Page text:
Japan: The Lonely Japanese Milk Carton
An Alien Cow Juice Container Dropped from the Sky?
At breakfast that morning, from the window overlooking the street, I had watched with admiration as the two elderly road sweepers painstakingly, fastidiously, swept every inch of the pavement outside of the park opposite my hotel, removing every piece of litter, every fallen leaf, and leaving the pavement spotlessly clean.
Now, Japan is noted for its cleanliness, but Yokohama especially so. The streets practically glisten and shine and litter is non existent. Imagine my surprise therefore, when later that afternoon, as I returned to my hotel through the same park, I spied, lying on the pavement in splendid isolation and unashamedly visible to all passers-by, a solitary empty milk carton.
Where could it have come from? Was it dropped from the sky by a passing UFO, whose alien inhabitant had tossed it out of the window, having just quenched his thirst with a pint of best cow juice? Possibly, as God knows, no self respecting Japanese would drop litter on the pavement. Then again, perhaps the culprit was simply an inconsiderate foreign tourist?
Anyway, there it was, lying in the middle of a large expanse of pavement, all alone, with no other litter of any description to keep it company. I stared at it for a moment, and rubbed my eyes in disbelief. There was a young lady to my left who had also seen it, and was like me, in a mild state of shock and unsure how to approach the problem. She timidly cast a glance in my direction, looking at me expectantly, like a damsel in distress. What was she to do in this previously un-encountered situation?
In a flash, I knew what was required. I gallantly stepped down from my white horse, gave my silver armour a quick brush with my gauntlet and fearlessly stepped forward to accept the challenge. A deft sweep of my left hand and the offending article was firmly in my grasp; and the pavement once again, as far as the eye could see in every direction, clear of all debris.
The young lady smiled and bowed in gratitude. I smiled back then strode off (not rode off – the horse thing was only a joke) to find the nearest litter bin. I looked left, then right, up and down the pavement. Nothing. I wandered into the park and looked around, but there were no litter bins there either. I had never thought about it before, but now that I did, the only place that I had ever seen litter bins in Japanese towns were outside of convenience stores (Lawson or Family Mart for example), or next to the ubiquitous street vending machines.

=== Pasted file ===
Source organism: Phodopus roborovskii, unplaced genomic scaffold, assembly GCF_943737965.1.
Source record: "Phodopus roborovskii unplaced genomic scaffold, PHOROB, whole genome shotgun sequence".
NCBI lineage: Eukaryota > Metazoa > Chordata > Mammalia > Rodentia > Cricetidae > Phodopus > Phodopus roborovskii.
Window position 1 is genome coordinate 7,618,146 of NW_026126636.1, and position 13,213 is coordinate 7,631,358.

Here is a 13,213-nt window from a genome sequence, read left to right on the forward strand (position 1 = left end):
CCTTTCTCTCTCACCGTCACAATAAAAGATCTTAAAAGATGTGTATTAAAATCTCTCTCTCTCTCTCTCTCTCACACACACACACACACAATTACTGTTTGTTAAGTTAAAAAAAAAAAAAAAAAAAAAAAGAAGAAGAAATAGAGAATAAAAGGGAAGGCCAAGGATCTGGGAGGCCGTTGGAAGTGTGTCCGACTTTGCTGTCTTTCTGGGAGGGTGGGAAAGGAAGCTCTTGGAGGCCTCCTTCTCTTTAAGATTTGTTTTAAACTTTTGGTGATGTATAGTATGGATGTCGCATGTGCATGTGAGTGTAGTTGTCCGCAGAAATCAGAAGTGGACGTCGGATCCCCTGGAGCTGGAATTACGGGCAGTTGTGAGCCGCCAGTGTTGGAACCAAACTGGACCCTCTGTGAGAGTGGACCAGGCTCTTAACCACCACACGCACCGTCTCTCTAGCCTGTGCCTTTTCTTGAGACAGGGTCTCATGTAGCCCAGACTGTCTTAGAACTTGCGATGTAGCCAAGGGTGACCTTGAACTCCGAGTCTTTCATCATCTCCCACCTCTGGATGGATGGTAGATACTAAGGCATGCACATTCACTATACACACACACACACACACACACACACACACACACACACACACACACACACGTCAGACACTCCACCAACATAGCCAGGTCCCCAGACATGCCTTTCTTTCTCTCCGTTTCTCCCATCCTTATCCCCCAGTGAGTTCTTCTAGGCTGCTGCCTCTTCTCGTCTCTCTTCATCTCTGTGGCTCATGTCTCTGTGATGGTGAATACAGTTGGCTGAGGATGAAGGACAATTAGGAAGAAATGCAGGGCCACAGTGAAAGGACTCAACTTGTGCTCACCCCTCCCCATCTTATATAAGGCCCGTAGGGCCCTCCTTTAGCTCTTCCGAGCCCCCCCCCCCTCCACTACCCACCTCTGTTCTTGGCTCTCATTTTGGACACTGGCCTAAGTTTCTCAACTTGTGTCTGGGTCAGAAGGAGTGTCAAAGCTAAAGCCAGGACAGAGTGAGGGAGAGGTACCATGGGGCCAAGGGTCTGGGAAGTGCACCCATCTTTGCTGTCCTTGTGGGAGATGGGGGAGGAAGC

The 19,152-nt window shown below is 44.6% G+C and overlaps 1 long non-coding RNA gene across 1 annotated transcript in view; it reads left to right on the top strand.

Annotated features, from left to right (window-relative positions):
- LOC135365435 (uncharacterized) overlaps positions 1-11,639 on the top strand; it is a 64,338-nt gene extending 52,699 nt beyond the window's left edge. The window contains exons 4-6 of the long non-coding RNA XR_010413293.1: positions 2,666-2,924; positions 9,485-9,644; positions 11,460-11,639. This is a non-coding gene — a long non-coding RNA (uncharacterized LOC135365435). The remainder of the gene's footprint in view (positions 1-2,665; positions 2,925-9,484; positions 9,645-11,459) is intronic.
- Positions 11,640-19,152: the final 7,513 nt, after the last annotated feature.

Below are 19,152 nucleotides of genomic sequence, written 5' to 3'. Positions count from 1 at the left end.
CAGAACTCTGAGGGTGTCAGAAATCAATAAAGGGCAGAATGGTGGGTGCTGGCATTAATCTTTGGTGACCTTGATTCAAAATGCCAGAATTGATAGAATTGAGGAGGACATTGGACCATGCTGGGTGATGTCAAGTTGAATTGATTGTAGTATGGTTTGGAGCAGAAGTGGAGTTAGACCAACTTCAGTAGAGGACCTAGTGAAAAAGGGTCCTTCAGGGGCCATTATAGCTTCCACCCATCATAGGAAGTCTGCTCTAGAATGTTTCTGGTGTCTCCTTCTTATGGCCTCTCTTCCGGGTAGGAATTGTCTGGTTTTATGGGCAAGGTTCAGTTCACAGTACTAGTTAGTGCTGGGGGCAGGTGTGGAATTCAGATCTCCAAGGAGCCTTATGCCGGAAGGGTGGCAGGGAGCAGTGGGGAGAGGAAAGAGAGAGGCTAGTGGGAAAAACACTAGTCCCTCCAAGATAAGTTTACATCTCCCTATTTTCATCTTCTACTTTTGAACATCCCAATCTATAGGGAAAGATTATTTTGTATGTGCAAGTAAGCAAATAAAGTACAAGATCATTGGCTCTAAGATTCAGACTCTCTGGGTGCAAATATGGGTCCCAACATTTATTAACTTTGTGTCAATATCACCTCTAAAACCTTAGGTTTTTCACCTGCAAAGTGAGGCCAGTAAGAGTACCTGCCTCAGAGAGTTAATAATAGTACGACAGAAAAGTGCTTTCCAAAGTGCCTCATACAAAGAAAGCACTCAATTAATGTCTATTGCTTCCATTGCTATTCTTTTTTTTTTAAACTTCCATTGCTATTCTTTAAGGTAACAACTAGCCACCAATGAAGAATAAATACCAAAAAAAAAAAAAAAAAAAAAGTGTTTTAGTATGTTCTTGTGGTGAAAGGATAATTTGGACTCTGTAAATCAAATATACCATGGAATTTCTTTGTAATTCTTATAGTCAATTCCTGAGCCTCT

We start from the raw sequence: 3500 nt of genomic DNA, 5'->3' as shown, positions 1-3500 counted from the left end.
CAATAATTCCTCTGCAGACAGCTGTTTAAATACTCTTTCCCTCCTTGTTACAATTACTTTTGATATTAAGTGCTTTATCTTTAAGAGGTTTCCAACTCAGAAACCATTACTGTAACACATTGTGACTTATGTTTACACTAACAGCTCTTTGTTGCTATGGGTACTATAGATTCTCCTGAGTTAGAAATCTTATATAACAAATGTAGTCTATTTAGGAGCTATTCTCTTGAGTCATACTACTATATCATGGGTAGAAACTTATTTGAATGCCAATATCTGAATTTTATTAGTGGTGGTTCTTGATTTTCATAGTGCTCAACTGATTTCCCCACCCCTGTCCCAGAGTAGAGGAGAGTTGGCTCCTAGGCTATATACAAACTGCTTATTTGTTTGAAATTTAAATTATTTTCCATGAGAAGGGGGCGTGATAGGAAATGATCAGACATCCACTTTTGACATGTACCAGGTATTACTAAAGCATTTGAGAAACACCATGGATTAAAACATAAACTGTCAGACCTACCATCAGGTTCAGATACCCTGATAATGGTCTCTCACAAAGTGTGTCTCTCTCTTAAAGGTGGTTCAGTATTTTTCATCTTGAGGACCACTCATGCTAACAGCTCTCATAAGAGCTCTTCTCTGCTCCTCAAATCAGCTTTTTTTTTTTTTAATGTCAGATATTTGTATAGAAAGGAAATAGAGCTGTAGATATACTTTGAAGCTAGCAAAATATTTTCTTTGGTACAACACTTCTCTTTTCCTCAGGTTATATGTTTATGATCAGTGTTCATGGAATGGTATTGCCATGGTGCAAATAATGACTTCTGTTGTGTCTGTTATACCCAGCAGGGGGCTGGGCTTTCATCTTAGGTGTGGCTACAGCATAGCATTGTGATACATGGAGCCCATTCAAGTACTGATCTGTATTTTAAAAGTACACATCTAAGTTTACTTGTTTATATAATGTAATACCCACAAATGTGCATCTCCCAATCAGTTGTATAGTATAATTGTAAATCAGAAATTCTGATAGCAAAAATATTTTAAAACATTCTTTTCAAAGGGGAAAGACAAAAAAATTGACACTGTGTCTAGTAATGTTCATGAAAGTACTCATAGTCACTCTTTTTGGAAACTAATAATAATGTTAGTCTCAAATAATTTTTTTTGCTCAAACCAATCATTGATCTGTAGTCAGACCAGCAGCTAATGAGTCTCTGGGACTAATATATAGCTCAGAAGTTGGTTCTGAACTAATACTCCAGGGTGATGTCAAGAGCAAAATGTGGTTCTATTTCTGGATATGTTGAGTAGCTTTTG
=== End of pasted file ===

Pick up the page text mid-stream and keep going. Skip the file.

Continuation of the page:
Paying the Price for Gallantry
There was neither a convenience store nor a vending machine nearby so what was I to do? Drop it behind a bush? Casually sweep it under a parked car? No, that wouldn’t do at all. So I carried on walking towards my hotel, which was quite some distance away, gingerly holding my piece of litter, whilst scanning the surrounding area in vain for a refuse container.
Upon arriving at the hotel, I still had not found anywhere to correctly dispose of it. So, with the carton in my right hand, and my hand thrust out before me, I entered the hotel lobby. There was the young lady from the park again. She laughed when she saw that I had been unable to dispose of the carton, and still had the thing in my hand.
I could not see a rubbish bin in the hotel lobby either, and so, with a nod to the hotel porter, and a purposeful stride, I approached the lifts, punched the button for my floor and waited.
My room was on the 16th floor, so that is where we headed; my milk carton and I. The other people in the lift, out of kindness, pretended not to notice the dirty milk carton in my hand, or the pungent smell of sour milk emanating from it.
For what seemed like an eternity, we continued upwards, the lift stopping at almost every floor. Each time the lift stopped more people got in. Each time the new arrivals would wince at the unexpected odour, and then straighten their faces and pretend that it was quite normal for lifts to smell of sour milk.
At last the lift arrived at the 16th floor. I hurried down the corridor to my room, and unlocked the door. Once inside, and with a sigh of relief, I was at long last able to dispose of the lonely, smelly little milk carton, dropping it into the waste bag in the bin underneath the sink in the bathroom, and tying the ends of the bag to trap the unwelcome smell inside.
Perhaps next time I see a damsel in distress, I won’t be quite so gallant.
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